Dems Rebuke Lori Lightfoot, Will Take Control Of Chicago Public Schools From Failed Mayor


Chicago Mayor Lori Lightfoot suffered a huge loss yesterday when the Illinois House rebuked her by approving a transition to an elected Chicago school board rather than have one appointed by an imperious and failed Mayor.

Lightfoot promised, when she was a candidate, to back an elected board but she changed her tune once she got a taste of real power and tried to sink the measure. But the elected school board plan was approved on a 70-41 in a blow to Lightfoot.

The plan will shift control of Chicago Public Schools from the current mayoral-appointed board to an elected 21-member school board over the next few years. J.B. Pritzker, the first-term Democratic governor, has indicated he will sign the bill.

Chicago Democratic state Rep. Ann Williams said, “I think we need to recognize this is a major revamp of the Chicago School Board, and bringing democracy to the board is a big deal,” Williams said.

From The Chicago Tribune:

Progressive Democrats have long pushed for an elected school board for the city, contending the centralized power in the mayor’s office, which now appoints the board, has led to indiscriminate school closings that fail to take neighborhood interests into account. They contended an elected board would give local communities a more active say in local schools.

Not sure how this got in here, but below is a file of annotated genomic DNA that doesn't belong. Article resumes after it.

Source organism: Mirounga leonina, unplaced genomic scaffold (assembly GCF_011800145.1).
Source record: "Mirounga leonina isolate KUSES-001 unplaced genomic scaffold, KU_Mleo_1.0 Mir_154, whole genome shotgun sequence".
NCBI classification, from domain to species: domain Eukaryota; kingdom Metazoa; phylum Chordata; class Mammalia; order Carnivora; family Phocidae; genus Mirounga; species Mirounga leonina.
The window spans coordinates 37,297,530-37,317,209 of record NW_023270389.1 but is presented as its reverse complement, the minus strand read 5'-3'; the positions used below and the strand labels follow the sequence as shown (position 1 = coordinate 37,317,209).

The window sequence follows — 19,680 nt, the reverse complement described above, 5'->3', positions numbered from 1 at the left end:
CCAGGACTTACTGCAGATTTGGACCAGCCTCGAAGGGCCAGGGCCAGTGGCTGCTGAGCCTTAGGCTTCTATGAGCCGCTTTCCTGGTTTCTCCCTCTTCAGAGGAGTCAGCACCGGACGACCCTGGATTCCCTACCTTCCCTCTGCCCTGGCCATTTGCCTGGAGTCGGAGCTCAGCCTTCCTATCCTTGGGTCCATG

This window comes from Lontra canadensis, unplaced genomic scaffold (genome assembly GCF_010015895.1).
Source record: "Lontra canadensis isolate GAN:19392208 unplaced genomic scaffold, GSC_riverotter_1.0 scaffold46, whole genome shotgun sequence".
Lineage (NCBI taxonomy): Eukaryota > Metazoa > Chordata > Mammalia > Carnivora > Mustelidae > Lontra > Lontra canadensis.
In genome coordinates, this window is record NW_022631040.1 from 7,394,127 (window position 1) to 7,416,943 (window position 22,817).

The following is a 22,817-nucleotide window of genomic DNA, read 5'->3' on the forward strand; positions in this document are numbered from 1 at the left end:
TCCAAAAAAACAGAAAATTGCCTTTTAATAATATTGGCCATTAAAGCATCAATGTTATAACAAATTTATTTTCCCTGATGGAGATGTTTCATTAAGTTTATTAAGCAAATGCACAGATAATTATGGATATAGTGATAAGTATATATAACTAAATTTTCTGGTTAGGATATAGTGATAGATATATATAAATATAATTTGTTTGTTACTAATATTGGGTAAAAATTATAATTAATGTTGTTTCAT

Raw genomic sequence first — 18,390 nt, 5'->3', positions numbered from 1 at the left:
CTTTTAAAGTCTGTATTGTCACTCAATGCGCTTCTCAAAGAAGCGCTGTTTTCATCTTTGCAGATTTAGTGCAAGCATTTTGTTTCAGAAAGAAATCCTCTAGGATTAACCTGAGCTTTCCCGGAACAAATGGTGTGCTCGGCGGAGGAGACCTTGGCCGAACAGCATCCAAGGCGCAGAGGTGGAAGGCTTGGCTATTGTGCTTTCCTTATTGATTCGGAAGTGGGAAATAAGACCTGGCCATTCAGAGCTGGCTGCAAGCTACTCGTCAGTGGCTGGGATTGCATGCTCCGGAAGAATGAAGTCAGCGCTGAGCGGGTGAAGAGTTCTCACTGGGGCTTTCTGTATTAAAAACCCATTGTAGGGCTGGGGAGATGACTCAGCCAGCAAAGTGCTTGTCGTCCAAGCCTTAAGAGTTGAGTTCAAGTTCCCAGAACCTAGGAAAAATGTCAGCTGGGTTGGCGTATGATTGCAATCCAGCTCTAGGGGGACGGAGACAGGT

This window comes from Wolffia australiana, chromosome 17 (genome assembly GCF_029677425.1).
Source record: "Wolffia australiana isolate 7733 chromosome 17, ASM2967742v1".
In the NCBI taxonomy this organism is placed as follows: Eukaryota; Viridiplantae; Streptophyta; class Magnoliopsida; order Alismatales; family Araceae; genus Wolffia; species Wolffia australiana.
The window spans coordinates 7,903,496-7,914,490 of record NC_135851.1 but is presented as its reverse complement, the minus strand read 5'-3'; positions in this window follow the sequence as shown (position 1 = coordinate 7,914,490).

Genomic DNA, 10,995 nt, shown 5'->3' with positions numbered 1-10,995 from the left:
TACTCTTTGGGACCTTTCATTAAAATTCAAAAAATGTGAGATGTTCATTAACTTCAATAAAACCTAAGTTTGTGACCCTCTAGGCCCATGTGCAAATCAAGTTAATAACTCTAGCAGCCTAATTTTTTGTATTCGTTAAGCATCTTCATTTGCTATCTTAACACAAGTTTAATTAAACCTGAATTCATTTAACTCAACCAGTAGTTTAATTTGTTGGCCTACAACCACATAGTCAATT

The CTU cited its late President Karen Lewis in a tweet, saying “Chicago will have an elected representative school board. This is the will of the people. It is their legacy. It is Karen’s legacy.”

Lightfoot campaigned in support of an elected school board in her successful 2019 mayoral campaign. But once in office, she has fought efforts to remove control of the schools from the mayor.

A mayoral spokeswoman declined to comment after Tuesday’s House action.

The mayor’s objections included the fact that the bill does not restrict CTU leaders from running for the board, and does not allow residents who lack citizenship from voting for and seeking board seats.

Under the legislation, the city’s school board would become a hybrid panel in January 2025, with 10 members elected to four-year terms in the 2024 general election and 11 members appointed by the mayor, including the board president. Mayoral appointments would require City Council confirmation, another thing Lightfoot’s office did not support.

In the 2026 general election, the board’s appointed members would be replaced by 10 members and a board president elected to four-year terms, putting a fully elected board in place in January 2027.

The 20 board members would be elected from districts throughout Chicago while the board president would be elected at large. District boundaries would be drawn by the General Assembly, with about 135,000 people living in each district.


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